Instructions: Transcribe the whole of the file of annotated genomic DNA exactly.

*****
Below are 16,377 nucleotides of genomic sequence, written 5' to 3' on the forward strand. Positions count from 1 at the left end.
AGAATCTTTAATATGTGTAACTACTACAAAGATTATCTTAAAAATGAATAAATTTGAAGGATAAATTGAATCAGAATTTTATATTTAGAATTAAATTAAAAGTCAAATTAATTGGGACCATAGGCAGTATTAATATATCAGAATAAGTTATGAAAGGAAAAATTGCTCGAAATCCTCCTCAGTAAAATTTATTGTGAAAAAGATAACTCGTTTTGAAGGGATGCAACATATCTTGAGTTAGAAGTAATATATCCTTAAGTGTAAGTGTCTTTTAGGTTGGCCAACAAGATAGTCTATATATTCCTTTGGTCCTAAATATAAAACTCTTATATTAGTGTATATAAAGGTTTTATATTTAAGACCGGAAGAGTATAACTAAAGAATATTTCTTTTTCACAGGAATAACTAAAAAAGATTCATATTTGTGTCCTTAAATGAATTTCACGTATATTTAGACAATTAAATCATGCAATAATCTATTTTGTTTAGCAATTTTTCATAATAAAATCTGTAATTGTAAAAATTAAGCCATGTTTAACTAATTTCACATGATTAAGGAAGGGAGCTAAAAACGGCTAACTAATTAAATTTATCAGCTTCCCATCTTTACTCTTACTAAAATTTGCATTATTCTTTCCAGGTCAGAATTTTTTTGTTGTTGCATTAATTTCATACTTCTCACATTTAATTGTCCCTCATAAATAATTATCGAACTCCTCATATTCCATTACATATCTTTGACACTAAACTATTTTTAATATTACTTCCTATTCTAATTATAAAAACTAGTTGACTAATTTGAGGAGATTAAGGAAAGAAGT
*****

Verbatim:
Below are 16,377 nucleotides of genomic sequence, written 5' to 3' on the forward strand. Positions count from 1 at the left end.
AGAATCTTTAATATGTGTAACTACTACAAAGATTATCTTAAAAATGAATAAATTTGAAGGATAAATTGAATCAGAATTTTATATTTAGAATTAAATTAAAAGTCAAATTAATTGGGACCATAGGCAGTATTAATATATCAGAATAAGTTATGAAAGGAAAAATTGCTCGAAATCCTCCTCAGTAAAATTTATTGTGAAAAAGATAACTCGTTTTGAAGGGATGCAACATATCTTGAGTTAGAAGTAATATATCCTTAAGTGTAAGTGTCTTTTAGGTTGGCCAACAAGATAGTCTATATATTCCTTTGGTCCTAAATATAAAACTCTTATATTAGTGTATATAAAGGTTTTATATTTAAGACCGGAAGAGTATAACTAAAGAATATTTCTTTTTCACAGGAATAACTAAAAAAGATTCATATTTGTGTCCTTAAATGAATTTCACGTATATTTAGACAATTAAATCATGCAATAATCTATTTTGTTTAGCAATTTTTCATAATAAAATCTGTAATTGTAAAAATTAAGCCATGTTTAACTAATTTCACATGATTAAGGAAGGGAGCTAAAAACGGCTAACTAATTAAATTTATCAGCTTCCCATCTTTACTCTTACTAAAATTTGCATTATTCTTTCCAGGTCAGAATTTTTTTGTTGTTGCATTAATTTCATACTTCTCACATTTAATTGTCCCTCATAAATAATTATCGAACTCCTCATATTCCATTACATATCTTTGACACTAAACTATTTTTAATATTACTTCCTATTCTAATTATAAAAACTAGTTGACTAATTTGAGGAGATTAAGGAAAGAAGT